Netherlands Presidency of the Council of the European Union
January – June 2016
The Dutch Presidency will work for a European Union that focuses on the essentials, a Union that focuses on growth and jobs through innovation, and a Union that connects with civil society. The Netherlands Presidency has the following four policy priorities:
Migration and international security
The Netherlands is strongly committed to a common border control, asylum and migration policy. There needs to be better local reception of refugees in the region as well as in Europe. The member states also need to divide the burden more fairly and look for ways to better manage the flow of migrants. In order to achieve this member states must take joint action and focus on the causes of this crisis. The Netherlands will work towards rapid implementation of the migration package presented by the Commission, better policy coordination (across different policy areas) and better information exchange and cooperation between the national security services of EU member states
Europe as an innovator and job creator
The Netherlands seeks to make the single market deeper and fairer. The Netherlands will focus on fewer rules and a reduced administrative burden, a better digital market, an improved market for services, better protection for employees in the EU, joint investment in cross-border partnerships and competitiveness and better alignment between academia and business through open access and better use of date.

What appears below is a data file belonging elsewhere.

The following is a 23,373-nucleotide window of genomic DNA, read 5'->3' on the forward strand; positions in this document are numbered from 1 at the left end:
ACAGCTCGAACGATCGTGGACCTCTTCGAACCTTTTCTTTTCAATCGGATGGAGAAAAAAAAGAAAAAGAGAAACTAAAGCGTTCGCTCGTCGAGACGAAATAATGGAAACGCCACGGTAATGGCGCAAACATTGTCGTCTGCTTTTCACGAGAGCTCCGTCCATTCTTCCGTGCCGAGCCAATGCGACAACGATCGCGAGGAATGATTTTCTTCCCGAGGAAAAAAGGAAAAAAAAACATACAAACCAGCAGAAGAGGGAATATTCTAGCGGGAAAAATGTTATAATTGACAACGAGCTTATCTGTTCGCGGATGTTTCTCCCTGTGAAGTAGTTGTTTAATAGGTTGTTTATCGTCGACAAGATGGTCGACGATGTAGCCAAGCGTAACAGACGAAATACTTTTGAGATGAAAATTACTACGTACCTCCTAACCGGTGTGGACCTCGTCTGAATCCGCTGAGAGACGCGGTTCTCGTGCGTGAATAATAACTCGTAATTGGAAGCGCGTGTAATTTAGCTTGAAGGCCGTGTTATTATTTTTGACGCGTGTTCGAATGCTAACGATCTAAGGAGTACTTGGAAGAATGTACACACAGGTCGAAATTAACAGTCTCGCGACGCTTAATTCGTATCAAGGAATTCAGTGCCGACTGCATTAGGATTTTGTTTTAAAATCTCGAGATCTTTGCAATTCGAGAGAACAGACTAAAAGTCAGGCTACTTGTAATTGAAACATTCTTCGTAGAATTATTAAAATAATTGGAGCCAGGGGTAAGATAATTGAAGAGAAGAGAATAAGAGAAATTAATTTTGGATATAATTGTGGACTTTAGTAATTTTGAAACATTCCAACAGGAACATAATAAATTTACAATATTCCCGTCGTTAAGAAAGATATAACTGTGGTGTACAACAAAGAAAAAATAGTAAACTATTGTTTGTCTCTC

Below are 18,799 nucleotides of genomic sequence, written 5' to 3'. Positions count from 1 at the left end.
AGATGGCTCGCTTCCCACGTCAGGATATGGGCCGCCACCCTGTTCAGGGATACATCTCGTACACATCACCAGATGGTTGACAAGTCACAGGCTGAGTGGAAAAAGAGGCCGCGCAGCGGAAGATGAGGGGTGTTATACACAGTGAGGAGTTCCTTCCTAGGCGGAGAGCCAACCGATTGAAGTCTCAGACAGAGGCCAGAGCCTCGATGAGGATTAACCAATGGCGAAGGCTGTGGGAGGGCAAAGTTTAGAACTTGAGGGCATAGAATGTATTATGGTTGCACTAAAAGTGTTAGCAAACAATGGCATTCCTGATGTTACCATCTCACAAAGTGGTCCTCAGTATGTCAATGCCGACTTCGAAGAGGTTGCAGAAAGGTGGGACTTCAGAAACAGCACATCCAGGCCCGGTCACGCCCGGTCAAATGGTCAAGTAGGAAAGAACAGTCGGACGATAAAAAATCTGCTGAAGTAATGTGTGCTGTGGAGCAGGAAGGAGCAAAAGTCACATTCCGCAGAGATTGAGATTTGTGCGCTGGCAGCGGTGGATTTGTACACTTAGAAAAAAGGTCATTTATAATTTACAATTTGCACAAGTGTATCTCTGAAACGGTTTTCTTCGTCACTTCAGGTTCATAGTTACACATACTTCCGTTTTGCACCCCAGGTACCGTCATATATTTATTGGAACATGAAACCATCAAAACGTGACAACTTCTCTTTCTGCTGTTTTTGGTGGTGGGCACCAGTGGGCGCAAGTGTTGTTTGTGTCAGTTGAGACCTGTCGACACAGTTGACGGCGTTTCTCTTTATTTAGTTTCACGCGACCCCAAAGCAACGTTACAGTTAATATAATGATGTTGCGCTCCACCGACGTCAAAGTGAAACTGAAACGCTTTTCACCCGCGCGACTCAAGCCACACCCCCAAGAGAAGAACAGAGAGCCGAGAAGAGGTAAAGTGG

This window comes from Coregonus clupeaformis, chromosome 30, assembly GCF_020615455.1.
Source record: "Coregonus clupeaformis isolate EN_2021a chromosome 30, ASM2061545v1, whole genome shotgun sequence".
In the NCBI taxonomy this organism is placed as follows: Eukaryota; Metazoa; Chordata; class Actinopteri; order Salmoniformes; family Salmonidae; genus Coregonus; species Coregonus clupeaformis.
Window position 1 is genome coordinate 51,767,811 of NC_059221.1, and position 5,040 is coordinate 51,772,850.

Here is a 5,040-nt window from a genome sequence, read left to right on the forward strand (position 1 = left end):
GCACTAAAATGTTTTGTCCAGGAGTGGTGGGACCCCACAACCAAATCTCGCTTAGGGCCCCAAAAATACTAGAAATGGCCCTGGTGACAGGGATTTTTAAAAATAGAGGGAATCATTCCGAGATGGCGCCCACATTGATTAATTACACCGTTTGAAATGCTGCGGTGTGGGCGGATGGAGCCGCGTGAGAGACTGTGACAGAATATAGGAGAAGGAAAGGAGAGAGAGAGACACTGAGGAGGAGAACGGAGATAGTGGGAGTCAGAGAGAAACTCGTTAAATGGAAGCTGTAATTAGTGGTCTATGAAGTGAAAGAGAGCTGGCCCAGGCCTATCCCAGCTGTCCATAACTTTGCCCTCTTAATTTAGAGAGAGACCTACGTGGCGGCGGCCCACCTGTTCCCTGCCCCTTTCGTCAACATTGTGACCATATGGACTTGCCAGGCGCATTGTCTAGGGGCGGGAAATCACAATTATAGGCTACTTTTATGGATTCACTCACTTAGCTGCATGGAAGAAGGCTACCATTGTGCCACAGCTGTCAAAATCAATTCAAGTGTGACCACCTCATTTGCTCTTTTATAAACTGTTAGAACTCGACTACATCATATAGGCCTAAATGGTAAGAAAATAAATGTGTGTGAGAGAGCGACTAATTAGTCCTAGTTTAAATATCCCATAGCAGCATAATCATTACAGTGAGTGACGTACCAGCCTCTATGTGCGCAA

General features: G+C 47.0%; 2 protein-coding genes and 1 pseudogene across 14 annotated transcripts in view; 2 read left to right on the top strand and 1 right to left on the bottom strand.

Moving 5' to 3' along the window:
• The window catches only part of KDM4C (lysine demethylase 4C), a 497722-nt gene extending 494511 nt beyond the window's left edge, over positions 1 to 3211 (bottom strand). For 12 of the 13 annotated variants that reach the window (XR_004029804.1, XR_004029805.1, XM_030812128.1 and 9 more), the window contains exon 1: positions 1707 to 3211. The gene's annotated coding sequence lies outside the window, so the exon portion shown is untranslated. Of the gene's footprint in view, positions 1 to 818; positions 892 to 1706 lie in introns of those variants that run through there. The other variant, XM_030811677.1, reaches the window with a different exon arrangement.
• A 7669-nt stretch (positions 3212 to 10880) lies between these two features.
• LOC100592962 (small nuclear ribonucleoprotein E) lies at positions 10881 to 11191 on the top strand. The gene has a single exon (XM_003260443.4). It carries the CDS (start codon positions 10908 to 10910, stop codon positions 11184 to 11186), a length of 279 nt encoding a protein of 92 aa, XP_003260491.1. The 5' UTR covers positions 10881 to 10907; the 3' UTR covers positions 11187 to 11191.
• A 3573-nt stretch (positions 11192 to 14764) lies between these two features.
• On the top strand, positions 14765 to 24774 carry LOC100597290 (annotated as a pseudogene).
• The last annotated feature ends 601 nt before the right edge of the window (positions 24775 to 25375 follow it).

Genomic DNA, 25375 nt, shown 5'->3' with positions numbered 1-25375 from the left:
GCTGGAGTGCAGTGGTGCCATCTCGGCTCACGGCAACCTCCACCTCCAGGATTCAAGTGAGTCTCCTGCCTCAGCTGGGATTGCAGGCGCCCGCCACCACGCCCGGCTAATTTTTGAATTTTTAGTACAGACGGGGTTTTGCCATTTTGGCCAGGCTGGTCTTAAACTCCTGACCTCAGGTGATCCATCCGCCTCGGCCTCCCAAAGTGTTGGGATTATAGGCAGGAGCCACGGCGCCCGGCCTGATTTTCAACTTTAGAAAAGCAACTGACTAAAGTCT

Sound finances and a robust Eurozone
After the deep crisis, recovery has now set in. Structural reforms and sound budget policy are bearing fruit, and many member states are gradually finding their way to economic recovery and rising employment. It is important to continue this work. During its Presidency, the Netherlands will work towards a stronger Capital Markets Union, progress on structural reforms, more coordinated economic policies, compliance with EMU agreements and initiatives for a new and reformed multiannual budget.
Forward-looking climate and energy policy
The Netherlands is committed to a coherent approach to issues concerning the climate, the environment and sustainability. These issues must be seen in close relation to one another. In this way economic goals and the responsible use of natural resources and energy can be brought together in a future-proof model for sustainable growth. The Netherlands will work towards: stimulating innovative sectors that contribute to a transition to a circular economy, further developing a European Energy Union and implementing the outcomes of the Paris climate conference.
Some priorities of the Netherlands EU Presidency in Hungary in the first half of 2016